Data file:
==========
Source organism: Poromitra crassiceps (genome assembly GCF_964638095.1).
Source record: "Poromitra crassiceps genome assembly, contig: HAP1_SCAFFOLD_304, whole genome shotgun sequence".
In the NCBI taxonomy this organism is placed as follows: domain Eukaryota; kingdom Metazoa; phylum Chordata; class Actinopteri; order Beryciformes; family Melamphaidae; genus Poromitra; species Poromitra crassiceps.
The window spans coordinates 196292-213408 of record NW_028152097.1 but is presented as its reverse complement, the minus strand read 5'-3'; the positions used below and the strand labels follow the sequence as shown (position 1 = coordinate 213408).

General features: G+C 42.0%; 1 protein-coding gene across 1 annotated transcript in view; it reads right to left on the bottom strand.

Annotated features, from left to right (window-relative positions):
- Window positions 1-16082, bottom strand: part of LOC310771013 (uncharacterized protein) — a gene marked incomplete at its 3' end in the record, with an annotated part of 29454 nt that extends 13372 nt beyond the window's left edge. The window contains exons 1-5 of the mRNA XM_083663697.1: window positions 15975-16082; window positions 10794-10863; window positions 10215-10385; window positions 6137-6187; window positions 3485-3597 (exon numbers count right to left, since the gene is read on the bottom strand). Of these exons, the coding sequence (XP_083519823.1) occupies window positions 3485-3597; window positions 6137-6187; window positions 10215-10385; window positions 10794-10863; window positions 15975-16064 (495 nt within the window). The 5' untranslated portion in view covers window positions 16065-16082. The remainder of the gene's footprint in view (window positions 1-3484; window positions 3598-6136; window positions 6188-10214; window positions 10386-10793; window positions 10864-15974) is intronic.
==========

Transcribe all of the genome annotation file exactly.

Source organism: Poromitra crassiceps (genome assembly GCF_964638095.1).
Source record: "Poromitra crassiceps genome assembly, contig: HAP1_SCAFFOLD_304, whole genome shotgun sequence".
In the NCBI taxonomy this organism is placed as follows: domain Eukaryota; kingdom Metazoa; phylum Chordata; class Actinopteri; order Beryciformes; family Melamphaidae; genus Poromitra; species Poromitra crassiceps.
The window spans coordinates 196292-213408 of record NW_028152097.1 but is presented as its reverse complement, the minus strand read 5'-3'; the positions used below and the strand labels follow the sequence as shown (position 1 = coordinate 213408).

General features: G+C 42.0%; 1 protein-coding gene across 1 annotated transcript in view; it reads right to left on the bottom strand.

Annotated features, from left to right (window-relative positions):
- Window positions 1-16082, bottom strand: part of LOC310771013 (uncharacterized protein) — a gene marked incomplete at its 3' end in the record, with an annotated part of 29454 nt that extends 13372 nt beyond the window's left edge. The window contains exons 1-5 of the mRNA XM_083663697.1: window positions 15975-16082; window positions 10794-10863; window positions 10215-10385; window positions 6137-6187; window positions 3485-3597 (exon numbers count right to left, since the gene is read on the bottom strand). Of these exons, the coding sequence (XP_083519823.1) occupies window positions 3485-3597; window positions 6137-6187; window positions 10215-10385; window positions 10794-10863; window positions 15975-16064 (495 nt within the window). The 5' untranslated portion in view covers window positions 16065-16082. The remainder of the gene's footprint in view (window positions 1-3484; window positions 3598-6136; window positions 6188-10214; window positions 10386-10793; window positions 10864-15974) is intronic.